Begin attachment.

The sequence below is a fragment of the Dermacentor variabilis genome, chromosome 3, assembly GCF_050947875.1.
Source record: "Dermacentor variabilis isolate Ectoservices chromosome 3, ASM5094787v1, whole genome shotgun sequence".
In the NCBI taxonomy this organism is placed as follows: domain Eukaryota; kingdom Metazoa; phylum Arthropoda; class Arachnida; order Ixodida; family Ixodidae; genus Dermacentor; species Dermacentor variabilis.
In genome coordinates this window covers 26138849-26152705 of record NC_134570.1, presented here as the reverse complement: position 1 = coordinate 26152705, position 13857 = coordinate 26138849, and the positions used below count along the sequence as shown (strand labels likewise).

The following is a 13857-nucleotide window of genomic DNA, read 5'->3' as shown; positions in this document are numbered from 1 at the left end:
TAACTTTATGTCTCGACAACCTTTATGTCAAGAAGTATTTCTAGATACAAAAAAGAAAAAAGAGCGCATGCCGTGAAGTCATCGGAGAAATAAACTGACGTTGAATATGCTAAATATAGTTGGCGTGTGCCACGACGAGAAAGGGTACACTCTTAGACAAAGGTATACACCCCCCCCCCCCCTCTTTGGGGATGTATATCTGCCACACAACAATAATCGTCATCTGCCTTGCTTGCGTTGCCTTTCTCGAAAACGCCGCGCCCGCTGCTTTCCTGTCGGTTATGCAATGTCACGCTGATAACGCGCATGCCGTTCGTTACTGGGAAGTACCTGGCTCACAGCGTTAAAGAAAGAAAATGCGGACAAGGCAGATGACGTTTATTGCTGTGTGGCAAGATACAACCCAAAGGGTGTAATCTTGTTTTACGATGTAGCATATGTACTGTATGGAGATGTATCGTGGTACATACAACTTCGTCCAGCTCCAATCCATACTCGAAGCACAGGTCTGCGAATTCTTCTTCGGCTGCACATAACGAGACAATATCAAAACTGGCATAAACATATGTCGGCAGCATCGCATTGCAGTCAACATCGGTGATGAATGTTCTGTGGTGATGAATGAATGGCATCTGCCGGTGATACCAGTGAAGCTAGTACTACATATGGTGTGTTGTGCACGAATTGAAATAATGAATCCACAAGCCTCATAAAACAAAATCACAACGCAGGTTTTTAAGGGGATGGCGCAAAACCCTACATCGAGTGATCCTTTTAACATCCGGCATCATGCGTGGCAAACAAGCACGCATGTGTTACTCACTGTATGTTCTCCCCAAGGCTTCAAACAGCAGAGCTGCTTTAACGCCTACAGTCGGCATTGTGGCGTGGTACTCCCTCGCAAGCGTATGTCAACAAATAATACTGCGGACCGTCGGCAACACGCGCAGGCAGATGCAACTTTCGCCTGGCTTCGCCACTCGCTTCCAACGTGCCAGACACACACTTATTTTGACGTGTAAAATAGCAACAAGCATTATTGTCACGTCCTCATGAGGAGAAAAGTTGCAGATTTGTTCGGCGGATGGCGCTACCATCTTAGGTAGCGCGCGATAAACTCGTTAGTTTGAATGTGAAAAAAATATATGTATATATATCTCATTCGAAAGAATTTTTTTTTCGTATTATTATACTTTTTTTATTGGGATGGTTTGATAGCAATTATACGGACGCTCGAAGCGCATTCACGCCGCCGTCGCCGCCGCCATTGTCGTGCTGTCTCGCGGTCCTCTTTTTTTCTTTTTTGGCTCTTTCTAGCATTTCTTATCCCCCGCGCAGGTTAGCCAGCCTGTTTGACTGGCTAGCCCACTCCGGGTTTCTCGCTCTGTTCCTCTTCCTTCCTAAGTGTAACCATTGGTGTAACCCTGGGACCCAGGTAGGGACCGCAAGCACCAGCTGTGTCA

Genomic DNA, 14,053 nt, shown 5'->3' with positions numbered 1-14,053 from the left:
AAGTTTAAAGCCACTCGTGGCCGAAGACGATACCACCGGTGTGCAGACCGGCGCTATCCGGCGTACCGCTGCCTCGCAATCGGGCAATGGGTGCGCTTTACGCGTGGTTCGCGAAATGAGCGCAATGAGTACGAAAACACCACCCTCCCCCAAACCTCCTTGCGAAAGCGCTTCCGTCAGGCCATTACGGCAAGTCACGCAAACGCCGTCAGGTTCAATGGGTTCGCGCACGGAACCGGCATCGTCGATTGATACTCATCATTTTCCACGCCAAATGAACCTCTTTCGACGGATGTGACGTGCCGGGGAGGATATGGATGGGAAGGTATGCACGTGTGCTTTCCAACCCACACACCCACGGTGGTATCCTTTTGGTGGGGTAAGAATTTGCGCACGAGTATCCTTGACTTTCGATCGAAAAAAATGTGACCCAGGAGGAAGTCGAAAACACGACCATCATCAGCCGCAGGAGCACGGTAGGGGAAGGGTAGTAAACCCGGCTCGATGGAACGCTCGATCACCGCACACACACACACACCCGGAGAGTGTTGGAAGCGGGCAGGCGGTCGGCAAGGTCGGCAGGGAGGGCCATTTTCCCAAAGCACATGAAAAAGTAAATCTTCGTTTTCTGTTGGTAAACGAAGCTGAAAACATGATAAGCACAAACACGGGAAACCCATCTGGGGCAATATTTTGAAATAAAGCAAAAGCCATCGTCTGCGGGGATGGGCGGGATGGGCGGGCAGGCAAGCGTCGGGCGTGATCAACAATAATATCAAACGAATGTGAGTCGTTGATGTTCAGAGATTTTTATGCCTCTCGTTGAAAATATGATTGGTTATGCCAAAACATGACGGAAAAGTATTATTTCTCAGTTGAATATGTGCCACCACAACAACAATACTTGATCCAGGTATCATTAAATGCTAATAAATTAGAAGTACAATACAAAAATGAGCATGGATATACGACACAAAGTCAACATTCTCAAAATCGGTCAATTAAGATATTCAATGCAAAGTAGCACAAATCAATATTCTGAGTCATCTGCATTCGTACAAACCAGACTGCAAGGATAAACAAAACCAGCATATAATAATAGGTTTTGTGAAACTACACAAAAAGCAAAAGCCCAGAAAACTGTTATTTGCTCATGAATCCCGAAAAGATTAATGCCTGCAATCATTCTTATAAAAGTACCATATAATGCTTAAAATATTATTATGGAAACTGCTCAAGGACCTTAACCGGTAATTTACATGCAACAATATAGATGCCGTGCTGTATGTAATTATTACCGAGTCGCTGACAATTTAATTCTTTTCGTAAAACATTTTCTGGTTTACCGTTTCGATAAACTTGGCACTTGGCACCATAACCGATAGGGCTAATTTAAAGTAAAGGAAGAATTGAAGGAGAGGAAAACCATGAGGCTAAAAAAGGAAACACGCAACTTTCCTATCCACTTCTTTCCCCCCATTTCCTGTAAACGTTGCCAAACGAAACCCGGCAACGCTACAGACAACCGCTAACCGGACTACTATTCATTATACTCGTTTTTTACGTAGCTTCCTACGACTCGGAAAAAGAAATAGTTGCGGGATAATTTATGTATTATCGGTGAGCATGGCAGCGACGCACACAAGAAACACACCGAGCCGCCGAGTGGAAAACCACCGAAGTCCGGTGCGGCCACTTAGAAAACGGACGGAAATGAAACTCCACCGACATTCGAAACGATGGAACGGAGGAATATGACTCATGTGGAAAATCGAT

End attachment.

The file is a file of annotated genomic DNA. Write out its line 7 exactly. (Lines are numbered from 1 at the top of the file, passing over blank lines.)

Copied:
Genomic DNA, 14,053 nt, shown 5'->3' with positions numbered 1-14,053 from the left: